Esophageal Secretion 742
Gastric Secretion 742
Characteristics of the Gastric Secretions 742
Regulation of Gastric Secretion by Nervous and Hormonal Mechanisms 744
Stimulation of Gastric Acid Secretion 744
Regulation of Pepsinogen Secretion 744
Phases of Gastric" Secretion 745
Inhibition qf Gastric Secretion by Post-Stomach Intestinal Factors 745
Chemical Composition of Gastrin and Other Gastrointestinal Hormones 746
Pancreatic Secretion 746
The Pancreatic" Digestive Enzymes 746
Secretion o3` Bicarbonate Ions 747
Regulation of Pancreatic Secretion 747
Secretion of Bile by the Liver; Functions of the Biliary Tree 749
Physiologic Anatomy of Biliary Secretion 749
Function q[ Bile Salts in Fat Digestion and Absorption 750
Liver Secretion of Cholesterol; and Gallstone Formation 751
Secretions of the Small Intestine 752
Secretion of Mucus by Brunner's Glands in the Duodenum 752
Secretion of the Intestinal Digestive Juices by the Crypts of Lieberkuhn 752
Regulation of Small Intestinal Secretion 752
Secretions of the Large Intestine 753
CHAPTER 65
Digestion and Absorption in the Gastrointestinal Tract 754
Digestion of the Various Foods 754
Digestion of Carbohydrates 754
Digestion of Proteins 755
Digestion of Fats 756
Basic Principles of Gastrointestinal Absorption 758
Anatomical Basis of Absorption 758
Basic Mechanisms of Absorption 759
Absorption in the Small Intestine 759
Absorption of Water 759
Absorption of lons 759
Absorption of Nutrients 761
Absorption in the Large Intestine: Formation of Feces 762
CHAPTER 66
Physiology of Gastrointestinal Disorders 764
Disorders of Swallowing and of the Esophagus 764
Disorders of the Stomach 764
Peptic Ulcer 765
Disorders of the Small Intestine 766
Abnormal Digestion of Food in the Small Intestine-Pancreatic Failure 766
Malabsorption by the Small Intestinal Mucosa-Sprue 766
Disorders of the Large Intestine 767
Constipation 767
Diarrhea 767
Paralysis of Defecation in Spinal Cord Injuries 767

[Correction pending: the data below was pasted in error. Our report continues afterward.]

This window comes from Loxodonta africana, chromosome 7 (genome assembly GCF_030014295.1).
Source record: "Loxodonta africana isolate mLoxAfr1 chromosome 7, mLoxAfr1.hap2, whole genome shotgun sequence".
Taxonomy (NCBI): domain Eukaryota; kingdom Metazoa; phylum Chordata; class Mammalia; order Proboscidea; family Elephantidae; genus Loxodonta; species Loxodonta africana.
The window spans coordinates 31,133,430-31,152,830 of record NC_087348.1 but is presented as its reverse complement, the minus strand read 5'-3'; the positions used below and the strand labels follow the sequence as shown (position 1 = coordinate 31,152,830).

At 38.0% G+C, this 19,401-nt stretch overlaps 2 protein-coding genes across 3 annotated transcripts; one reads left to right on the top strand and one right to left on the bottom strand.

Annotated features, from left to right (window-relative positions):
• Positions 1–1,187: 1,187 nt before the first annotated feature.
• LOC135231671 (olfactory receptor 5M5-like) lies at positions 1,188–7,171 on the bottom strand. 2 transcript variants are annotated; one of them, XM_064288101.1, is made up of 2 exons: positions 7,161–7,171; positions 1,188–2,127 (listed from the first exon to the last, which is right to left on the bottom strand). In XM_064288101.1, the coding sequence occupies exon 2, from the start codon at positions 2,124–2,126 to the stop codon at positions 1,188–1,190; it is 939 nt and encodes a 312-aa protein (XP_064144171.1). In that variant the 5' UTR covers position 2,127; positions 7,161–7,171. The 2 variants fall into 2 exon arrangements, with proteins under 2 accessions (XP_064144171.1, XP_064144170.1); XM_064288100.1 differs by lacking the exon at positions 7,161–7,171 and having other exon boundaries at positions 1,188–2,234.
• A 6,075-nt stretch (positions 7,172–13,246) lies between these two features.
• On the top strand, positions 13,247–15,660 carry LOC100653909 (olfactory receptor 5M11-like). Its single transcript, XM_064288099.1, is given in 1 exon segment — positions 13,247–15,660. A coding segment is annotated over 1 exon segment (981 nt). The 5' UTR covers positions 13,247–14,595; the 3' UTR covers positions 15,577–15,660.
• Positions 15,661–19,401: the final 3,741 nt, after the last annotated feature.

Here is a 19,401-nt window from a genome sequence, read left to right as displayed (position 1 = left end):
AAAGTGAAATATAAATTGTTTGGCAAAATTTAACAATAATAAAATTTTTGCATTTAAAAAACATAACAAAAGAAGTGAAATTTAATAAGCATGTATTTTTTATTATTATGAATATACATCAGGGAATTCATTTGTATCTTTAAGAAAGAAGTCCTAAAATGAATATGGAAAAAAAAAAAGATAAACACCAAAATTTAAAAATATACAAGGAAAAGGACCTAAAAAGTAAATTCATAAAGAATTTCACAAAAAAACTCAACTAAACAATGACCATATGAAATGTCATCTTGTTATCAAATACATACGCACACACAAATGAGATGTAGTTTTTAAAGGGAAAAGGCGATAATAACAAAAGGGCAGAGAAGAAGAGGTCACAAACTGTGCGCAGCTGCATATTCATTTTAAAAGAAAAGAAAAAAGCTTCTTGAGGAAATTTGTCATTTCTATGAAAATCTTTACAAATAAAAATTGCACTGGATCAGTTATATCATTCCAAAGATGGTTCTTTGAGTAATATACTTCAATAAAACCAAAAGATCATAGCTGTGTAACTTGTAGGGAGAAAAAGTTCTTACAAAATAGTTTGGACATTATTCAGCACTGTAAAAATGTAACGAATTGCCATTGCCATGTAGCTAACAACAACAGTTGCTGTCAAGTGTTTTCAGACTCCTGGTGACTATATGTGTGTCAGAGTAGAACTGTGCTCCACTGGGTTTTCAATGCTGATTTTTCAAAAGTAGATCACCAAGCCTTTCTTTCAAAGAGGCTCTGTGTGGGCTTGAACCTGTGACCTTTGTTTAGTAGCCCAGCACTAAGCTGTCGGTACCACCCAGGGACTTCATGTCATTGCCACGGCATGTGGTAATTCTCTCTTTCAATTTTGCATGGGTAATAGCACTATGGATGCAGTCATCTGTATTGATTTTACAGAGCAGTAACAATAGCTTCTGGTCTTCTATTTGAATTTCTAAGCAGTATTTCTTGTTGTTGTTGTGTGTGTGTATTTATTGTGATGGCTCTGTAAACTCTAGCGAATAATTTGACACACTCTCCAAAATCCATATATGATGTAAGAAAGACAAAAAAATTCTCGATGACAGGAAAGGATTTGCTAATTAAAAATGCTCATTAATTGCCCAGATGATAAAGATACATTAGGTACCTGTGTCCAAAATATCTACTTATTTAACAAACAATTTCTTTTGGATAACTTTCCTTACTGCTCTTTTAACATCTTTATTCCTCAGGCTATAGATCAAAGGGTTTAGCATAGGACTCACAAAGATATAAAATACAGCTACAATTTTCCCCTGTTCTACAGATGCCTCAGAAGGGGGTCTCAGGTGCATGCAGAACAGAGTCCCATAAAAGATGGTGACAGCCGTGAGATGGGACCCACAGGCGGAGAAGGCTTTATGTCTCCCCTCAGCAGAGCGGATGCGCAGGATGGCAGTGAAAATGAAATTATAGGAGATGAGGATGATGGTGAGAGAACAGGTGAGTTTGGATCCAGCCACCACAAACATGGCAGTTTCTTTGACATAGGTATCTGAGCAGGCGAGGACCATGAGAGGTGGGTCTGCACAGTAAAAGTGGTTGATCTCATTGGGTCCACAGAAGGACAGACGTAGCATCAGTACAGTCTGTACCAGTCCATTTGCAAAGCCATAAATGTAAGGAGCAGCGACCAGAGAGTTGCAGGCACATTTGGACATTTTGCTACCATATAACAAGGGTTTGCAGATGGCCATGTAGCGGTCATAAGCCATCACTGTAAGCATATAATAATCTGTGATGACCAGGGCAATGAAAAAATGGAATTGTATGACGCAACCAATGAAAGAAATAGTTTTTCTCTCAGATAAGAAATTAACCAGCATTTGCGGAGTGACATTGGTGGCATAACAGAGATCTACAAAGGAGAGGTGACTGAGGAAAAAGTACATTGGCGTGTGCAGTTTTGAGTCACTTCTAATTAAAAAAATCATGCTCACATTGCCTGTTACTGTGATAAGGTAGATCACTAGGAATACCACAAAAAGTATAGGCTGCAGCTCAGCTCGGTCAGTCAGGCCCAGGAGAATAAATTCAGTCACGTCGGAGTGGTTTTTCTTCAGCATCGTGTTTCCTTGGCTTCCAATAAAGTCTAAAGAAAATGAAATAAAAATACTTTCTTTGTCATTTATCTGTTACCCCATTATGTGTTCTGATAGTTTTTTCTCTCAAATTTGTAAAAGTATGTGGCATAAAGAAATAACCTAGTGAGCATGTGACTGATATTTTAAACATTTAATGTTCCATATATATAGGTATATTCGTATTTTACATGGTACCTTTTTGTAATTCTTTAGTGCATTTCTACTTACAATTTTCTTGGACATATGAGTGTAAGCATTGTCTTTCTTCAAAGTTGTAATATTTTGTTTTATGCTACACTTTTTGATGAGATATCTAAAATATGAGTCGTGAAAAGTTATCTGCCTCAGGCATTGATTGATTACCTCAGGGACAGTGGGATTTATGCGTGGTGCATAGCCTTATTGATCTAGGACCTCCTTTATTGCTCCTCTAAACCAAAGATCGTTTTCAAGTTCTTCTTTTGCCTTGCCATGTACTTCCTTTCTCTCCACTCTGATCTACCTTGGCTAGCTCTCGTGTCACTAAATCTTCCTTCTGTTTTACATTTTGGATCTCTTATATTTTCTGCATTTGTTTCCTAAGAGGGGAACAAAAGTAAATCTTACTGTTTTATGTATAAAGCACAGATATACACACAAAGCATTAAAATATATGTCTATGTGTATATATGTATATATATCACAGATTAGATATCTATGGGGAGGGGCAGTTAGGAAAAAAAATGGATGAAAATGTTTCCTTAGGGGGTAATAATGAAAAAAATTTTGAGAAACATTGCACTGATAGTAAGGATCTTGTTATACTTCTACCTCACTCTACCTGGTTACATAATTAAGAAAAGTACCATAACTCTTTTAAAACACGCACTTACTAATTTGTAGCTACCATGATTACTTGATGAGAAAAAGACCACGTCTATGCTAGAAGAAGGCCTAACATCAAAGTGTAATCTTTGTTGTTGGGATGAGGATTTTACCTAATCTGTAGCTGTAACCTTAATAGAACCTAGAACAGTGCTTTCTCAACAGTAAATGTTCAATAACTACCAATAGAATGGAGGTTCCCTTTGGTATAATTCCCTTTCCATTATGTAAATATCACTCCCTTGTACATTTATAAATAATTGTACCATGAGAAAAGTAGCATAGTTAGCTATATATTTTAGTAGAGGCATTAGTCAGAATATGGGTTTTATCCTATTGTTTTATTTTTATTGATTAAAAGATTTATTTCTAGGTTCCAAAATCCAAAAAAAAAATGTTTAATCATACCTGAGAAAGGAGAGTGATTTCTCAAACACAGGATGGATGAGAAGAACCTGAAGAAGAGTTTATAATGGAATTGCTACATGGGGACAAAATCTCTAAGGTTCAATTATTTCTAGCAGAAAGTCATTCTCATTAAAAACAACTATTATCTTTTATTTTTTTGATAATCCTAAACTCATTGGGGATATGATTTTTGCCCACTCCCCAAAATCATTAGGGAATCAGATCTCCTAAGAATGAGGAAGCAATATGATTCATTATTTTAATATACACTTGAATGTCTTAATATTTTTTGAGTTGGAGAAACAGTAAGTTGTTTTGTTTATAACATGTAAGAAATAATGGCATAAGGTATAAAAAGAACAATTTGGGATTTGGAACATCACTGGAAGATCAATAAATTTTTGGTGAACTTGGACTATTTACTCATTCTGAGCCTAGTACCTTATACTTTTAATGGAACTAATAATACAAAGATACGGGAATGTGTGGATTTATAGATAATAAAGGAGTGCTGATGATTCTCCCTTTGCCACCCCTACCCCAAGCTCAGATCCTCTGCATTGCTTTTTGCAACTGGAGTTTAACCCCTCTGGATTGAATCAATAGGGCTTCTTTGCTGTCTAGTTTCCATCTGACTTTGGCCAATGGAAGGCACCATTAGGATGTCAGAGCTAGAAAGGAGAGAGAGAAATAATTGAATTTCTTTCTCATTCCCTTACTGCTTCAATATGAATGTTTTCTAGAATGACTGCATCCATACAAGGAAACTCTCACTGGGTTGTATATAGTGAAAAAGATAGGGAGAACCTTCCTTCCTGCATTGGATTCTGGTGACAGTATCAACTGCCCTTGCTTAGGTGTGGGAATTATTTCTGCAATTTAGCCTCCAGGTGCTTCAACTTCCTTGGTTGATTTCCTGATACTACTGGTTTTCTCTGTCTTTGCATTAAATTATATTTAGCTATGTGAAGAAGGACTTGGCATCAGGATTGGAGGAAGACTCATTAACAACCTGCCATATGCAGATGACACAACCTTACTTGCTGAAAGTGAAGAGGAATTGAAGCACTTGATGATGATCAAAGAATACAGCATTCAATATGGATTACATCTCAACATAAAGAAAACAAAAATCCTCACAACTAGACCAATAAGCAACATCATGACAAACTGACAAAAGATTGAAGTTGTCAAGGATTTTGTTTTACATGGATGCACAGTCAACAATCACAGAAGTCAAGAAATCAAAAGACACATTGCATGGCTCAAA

General Disorders of the Gastrointestinal Tract 768
Vomiting 768
Nausea 769
Gastrointestinal Obstruction 769
Gases in the Gastrointestinal Tract; "Flatus" 769
UNIT XIII Metabolism and Temperature Regulation
CHAPTER 67
Metabolism of Carbohydrates, and Formation of Adenosine Triphosphate 772
Release of Energy from Foods, and the Concept of "Free Energy" 772
Role of Adenosine Triphosphate in Metabolism 772
Central Role of Glucose in Carbohydrate Metabolism 772
Transport of Glucose Through the Cell Membrane 773
Effect of lnsulin to Increase Facilitated Diffusion of Glucose 774
Phasphorylation of Glucose 774
Storage of Glycogen in Liver and Muscle 774
Glycogenesis 774
Removal of Stored Glycogen-Glycogenolysis 774
Release of Energy from the Glucose Molecule by the Glycolytic Pathway 775
Glycolysis. The Formation of Pyruvic Acid 775
Conversion of Pyruvic Acid to Acetyl Coenzyme A 775
Citric Acid Cycle 775
Formation of Large Quantities of ATP by Oxidation of Hydrogen (the Process of Oxidative Phosphorylation 777
Summary of ATP Formation During the Breakdown of Glucose 778
Control of Energy Release from Stored Glycogen When the Body Needs Additional Energy: Effect of ATP and ADP Concentrations in the Cell to Control the Rate of Glycolysis 778
Anaerobic Release of Energy-"Anaerobic Glycolysis" 778
Release of Energy from Glucose by the Pentose Phosphate Pathway 779
Glucose Conversion to Glycogen or Fat 780
Formation of Carbohydrates from Proteins and Fats-"Gluconeogenesis" 780
Blood Glucose 780
CHAPTER 68
Lipid Metabolism 781
Transport of Lipids in the Body Fluids 781
Transport of Triglycerides and Other Lipids from the Gastrointestinal Tract by Lymph-The Chylomicrons 781
Transport of Fatty Acids in the Blood in Combination with Albumin-"Free Fatty Acid" 782
Lipoproteins--Their Special Function in Transporting Cholesterol and Phospholipids 782
Fat Deposits 782
Adipose Tissue 782
Liver Lipids 783
Use of Triglycerides for Energy: Formation of Adenosine Triphosphate 783
Formation of Acetoacetic Acid in the Liver and Its Transport in the Blood 784
Synthesis of Triglycerides frotn Carbohydrates 785
Synthesis of Triglycerides from Proteins 786
Regulation of Energy Release from Triglycerides 786
Obesity 787
Phospholipids and Cholesterol 787
Phospholipids 787
Cholesterol 788
Cellular Structural Functions of Phospholipids and Cholesterol-Especially for Membranes 788
Atherosclerosis 789
Basic Causes of Atherasclerosis-The Roles of Cholesterol and Lipoproteins 789
Other Factors That Lead to Atherosclerosis 789
Prevention of Atherosclerosis 789
CHAPTER 69
Protein Metabolism 791
Basic Properties 791
Amino Acids 791